Italy's Human Capital: A Key Social Factor for Economic Development



Italy's economic outlook depends on a series of structural factors, including its human capital development, which is highly influenced by a complicated mix of Italian firms' demand for labour, the quality of the education system and the low activity rate. Over the years, despite an improving trend, Italy lags behind major European Union (EU) peers in educational attainment, as well as in adult participation in education and training. This weighs on the country's workforce skills and contributes to weak labour productivity with sizeable regional disparities. Few job opportunities and demand for low-skilled labour in some regions, particularly in the south and islands, accompanied by relatively weak incentives to obtain higher education fuels a vicious cycle. At the same time, the high share of young people not in employment, education and training (NEET) and the low activity rate weigh on the labour supply and in turn on overall human capital development. The quantity and the quality of Italy's labour supply, in light of the declining working age population, will play an important role in the economy's growth potential, a key factor for Italy's debt sustainability, and in turn its rating (BBB (high), with Negative Trend). In a forthcoming publication DBRS Morningstar will assess the government's initiatives to improve the education system.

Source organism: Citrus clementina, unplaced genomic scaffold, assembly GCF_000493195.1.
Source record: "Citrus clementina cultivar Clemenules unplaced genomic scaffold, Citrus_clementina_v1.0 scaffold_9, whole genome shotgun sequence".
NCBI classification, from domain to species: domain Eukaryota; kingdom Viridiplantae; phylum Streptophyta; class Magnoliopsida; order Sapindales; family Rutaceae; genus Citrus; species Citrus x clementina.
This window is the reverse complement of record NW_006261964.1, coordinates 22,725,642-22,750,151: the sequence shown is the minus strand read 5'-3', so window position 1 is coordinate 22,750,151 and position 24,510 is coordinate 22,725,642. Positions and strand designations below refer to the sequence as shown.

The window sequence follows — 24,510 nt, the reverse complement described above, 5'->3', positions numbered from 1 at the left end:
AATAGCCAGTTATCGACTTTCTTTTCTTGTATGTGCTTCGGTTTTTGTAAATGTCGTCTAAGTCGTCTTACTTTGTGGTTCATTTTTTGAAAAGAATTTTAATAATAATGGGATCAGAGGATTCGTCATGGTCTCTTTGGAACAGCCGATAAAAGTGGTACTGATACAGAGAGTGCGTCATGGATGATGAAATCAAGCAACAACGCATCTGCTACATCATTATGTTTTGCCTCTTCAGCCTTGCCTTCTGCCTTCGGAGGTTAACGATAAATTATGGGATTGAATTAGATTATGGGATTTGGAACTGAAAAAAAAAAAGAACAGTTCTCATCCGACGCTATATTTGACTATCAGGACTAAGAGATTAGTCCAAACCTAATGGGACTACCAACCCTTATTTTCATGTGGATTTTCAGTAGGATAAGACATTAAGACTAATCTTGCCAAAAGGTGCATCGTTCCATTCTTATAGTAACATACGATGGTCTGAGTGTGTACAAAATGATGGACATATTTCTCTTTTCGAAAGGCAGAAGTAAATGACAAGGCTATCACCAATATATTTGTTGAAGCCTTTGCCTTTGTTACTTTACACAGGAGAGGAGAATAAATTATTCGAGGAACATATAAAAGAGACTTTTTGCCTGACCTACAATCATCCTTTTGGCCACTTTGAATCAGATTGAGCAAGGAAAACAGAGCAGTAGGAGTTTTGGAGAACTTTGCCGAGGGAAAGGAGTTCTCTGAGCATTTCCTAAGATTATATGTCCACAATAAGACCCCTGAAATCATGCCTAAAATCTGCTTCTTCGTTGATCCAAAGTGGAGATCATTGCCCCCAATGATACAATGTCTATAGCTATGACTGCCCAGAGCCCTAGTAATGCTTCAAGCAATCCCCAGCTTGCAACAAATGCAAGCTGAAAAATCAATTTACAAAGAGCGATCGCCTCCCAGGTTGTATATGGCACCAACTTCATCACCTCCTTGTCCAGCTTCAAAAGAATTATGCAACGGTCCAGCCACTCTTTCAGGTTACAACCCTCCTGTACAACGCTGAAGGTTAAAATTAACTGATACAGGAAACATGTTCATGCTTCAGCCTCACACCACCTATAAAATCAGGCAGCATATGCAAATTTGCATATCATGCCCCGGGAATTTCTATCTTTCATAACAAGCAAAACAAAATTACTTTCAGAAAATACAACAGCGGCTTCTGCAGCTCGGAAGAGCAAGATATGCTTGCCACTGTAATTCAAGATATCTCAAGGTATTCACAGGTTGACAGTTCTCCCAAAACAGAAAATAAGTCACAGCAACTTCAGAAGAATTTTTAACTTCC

Key highlights include:
• Human capital contributes to Italy's weak productivity. Relatively poor workforce skills compared with major EU peers is the result of Italy's economic structure, the relatively low quality of the education system, and the high share of NEET and low activity rate.
• A large share of small and medium sized enterprises (SMEs) investing relatively low amounts in research and development leads to weak demand for skilled workers.
• A low number of mean schooling years, still few graduates particularly in the ICT sector and low participation in education and training, constrain the quality of the labour supply, and in turn, Italy's GDP potential.

With an increasing number of people retiring and still low immigration flows, Italy's working age population will continue to decline in coming years. This requires greater focus on human capital development, a factor that typically is largely considered secondary to physical capital to explain Italy's weak growth potential and labour productivity. While the north of the country performs better, beyond the reform effort to improve the structure of the economy, additional focus on the quality of the education system could encourage female labour participation as well as reduce the number of younger NEETs, particularly in the south, notes Carlo Capuano, Vice President in the Global Sovereign Ratings Group.